Self-efficacy, planning, and drink driving: Applying the health action process approach

Wilson, Hollie, Sheehan, Mary, Palk, Gavan, & Watson, Angela (2016) Self-efficacy, planning, and drink driving: Applying the health action process approach. Health Psychology, 35(7), pp. 695-703.

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Objective: This study examines the constructs from the health action process approach (HAPA) theoretical model (Schwarzer, 1992) on future drink driving avoidance by first time drink driving offenders. This research presents an advance in health related theory by the novel application of the health model to predict risk avoidance. Method: Baseline interviews were conducted with 198 first time drink driving offenders at the time of court appearance, and offenders were followed up 6–8 months following the offense date. The key outcome variables used in 3 stages were behavioral expectation, planning, and self-reported avoidance of drink driving at follow-up. Results: Bivariate and multivariate analyses were conducted for each stage. High task self-efficacy and female gender were significantly related to having no behavioral expectation of future drink driving. High maintenance self-efficacy was significantly related to high levels of planning to avoid future drink driving. Those with higher planning scores at baseline had significantly higher odds of reporting that they had avoided drink driving at follow up. Conclusion: Planning plays an important role in drink driving rehabilitation and should be a focus of early intervention programs aimed at reducing drink driving recidivism following a first offense. Self-efficacy is an important construct to consider for the behavior and could strengthen a planning focused intervention. (PsycINFO Database Record (c) 2016 APA, all rights reserved)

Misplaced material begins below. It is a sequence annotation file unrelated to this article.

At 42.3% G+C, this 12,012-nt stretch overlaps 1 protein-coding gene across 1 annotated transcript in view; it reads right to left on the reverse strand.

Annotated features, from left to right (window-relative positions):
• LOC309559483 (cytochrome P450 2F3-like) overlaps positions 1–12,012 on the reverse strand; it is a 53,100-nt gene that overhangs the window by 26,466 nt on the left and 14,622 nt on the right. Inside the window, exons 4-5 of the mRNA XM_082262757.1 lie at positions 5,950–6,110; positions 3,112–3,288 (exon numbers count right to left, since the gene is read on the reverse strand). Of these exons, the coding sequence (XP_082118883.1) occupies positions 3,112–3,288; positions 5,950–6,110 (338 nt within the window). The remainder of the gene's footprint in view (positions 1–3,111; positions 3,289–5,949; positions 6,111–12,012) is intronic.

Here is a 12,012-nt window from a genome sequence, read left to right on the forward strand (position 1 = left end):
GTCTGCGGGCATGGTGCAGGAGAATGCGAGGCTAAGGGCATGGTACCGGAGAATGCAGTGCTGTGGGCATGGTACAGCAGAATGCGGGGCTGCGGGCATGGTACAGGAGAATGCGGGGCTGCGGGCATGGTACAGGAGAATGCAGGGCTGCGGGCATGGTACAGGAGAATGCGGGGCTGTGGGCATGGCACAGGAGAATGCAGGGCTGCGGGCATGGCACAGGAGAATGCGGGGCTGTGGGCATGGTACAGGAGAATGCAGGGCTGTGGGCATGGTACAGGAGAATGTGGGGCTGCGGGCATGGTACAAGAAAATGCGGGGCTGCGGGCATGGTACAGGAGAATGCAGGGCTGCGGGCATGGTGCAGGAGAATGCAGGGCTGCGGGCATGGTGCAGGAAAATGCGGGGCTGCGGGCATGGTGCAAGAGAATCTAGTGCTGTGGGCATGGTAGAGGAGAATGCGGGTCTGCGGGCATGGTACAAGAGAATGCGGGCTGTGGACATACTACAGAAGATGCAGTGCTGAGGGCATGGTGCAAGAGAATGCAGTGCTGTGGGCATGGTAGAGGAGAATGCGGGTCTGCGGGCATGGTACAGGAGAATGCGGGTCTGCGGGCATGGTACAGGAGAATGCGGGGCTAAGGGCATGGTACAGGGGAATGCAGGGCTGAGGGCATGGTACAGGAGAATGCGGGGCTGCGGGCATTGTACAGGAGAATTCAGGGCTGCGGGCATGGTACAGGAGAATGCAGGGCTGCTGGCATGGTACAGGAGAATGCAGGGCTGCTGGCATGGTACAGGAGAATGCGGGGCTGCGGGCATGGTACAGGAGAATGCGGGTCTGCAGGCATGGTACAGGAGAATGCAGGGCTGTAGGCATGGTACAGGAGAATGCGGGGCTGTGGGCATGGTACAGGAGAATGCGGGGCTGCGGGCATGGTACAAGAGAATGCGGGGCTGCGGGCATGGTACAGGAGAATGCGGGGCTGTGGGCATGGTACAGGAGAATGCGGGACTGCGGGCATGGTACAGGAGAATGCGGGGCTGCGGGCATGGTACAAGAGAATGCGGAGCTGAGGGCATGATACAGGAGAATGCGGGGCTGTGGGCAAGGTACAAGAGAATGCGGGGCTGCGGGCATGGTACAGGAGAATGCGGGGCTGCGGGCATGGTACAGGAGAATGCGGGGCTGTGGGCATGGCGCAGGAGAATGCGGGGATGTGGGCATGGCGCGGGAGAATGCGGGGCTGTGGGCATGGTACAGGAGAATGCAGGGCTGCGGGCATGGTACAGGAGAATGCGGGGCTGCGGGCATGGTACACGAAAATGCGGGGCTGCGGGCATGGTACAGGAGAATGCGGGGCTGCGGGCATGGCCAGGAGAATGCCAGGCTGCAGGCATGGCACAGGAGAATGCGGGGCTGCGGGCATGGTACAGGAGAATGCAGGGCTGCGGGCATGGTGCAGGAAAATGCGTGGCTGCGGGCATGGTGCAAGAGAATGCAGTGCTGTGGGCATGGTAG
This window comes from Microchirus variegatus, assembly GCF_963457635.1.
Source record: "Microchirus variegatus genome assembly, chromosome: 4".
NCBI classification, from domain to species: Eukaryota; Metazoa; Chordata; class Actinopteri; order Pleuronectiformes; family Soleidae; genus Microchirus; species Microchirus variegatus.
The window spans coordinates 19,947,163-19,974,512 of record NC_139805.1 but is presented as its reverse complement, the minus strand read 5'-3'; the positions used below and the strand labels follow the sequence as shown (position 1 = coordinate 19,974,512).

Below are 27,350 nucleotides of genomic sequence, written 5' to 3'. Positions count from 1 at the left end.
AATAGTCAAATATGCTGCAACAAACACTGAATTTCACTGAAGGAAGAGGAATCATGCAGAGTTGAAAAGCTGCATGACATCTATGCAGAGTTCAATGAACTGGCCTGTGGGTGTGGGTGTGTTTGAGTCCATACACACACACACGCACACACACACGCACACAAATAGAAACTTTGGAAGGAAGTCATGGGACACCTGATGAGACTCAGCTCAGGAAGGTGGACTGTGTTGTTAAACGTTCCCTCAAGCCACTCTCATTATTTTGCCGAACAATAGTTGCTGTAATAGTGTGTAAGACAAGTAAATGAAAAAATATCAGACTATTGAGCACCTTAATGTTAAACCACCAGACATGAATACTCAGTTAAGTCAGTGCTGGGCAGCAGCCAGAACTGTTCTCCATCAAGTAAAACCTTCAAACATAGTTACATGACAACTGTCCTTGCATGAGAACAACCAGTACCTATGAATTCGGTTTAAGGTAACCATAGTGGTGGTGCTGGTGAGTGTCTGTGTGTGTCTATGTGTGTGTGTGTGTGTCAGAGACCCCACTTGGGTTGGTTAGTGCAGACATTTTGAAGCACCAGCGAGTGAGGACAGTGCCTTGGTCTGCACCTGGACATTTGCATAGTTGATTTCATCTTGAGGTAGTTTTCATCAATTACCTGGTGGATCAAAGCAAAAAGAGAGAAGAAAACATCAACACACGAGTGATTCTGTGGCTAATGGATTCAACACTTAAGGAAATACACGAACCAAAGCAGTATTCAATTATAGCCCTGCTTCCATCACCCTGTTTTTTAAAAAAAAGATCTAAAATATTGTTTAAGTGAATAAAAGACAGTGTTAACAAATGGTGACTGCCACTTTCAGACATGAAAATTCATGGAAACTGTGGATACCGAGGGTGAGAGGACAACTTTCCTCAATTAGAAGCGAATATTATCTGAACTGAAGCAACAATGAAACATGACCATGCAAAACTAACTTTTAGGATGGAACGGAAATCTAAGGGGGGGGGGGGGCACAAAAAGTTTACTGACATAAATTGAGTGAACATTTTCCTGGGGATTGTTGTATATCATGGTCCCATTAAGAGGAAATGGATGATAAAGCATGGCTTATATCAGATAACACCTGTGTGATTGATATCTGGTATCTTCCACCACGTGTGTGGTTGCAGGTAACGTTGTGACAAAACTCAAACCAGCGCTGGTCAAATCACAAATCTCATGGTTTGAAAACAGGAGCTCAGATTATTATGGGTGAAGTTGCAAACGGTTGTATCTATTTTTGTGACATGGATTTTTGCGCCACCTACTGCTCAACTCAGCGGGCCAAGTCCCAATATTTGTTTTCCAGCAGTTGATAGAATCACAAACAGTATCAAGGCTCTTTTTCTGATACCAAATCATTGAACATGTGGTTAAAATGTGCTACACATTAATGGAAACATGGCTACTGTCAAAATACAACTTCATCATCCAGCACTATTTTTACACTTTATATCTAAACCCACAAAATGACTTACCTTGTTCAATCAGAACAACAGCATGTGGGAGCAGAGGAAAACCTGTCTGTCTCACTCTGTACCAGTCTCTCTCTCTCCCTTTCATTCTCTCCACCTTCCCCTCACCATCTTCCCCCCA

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ID Code: 95692
Item Type: Journal Article
Refereed: Yes
Keywords: Health Action Process Approach, drink driving, recidivism, health theory, planning
DOI: 10.1037/hea0000358
ISSN: 0278-6133
Divisions: Current > Research Centres > Centre for Accident Research & Road Safety - Qld (CARRS-Q)
Current > QUT Faculties and Divisions > Faculty of Health
Current > Institutes > Institute of Health and Biomedical Innovation
Current > Schools > School of Psychology & Counselling
Copyright Owner: Copyright 2016 American Psychological Association
Deposited On: 23 May 2016 04:57
Last Modified: 14 Jul 2016 03:22

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